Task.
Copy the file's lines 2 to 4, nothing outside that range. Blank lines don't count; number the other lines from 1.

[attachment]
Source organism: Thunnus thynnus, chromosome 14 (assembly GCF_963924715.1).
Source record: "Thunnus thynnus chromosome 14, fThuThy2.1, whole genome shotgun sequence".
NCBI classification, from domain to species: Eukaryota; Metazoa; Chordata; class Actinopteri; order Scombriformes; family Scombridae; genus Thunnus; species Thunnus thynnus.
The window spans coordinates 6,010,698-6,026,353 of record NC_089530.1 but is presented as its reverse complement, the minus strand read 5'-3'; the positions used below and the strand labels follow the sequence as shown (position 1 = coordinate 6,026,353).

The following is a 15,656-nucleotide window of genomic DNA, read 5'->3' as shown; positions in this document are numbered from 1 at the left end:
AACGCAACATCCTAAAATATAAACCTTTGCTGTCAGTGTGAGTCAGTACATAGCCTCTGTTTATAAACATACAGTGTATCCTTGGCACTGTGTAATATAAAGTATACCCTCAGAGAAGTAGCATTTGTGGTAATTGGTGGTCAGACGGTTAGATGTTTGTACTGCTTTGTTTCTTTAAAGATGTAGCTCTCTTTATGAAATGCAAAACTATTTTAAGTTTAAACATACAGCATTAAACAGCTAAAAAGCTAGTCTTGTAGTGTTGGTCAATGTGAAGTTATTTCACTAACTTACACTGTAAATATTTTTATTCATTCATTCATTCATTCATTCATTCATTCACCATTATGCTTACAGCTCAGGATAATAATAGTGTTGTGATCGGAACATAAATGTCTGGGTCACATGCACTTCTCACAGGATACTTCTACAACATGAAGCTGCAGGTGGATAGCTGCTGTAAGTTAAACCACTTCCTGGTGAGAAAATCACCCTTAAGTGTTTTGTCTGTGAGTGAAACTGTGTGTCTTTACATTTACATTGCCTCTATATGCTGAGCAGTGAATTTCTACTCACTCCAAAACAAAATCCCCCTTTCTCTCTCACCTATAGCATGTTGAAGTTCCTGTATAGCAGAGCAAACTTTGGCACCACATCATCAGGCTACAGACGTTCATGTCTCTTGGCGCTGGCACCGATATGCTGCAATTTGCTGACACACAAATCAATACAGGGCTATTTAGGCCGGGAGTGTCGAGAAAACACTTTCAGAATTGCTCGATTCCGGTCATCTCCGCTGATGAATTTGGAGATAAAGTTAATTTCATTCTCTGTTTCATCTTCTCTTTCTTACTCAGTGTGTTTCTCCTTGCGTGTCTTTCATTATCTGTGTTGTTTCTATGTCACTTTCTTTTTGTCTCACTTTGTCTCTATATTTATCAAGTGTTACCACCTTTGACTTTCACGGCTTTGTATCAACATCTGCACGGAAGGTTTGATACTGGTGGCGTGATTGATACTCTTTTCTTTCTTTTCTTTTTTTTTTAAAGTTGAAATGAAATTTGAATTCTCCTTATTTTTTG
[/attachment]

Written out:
Source record: "Thunnus thynnus chromosome 14, fThuThy2.1, whole genome shotgun sequence".
NCBI classification, from domain to species: Eukaryota; Metazoa; Chordata; class Actinopteri; order Scombriformes; family Scombridae; genus Thunnus; species Thunnus thynnus.
The window spans coordinates 6,010,698-6,026,353 of record NC_089530.1 but is presented as its reverse complement, the minus strand read 5'-3'; the positions used below and the strand labels follow the sequence as shown (position 1 = coordinate 6,026,353).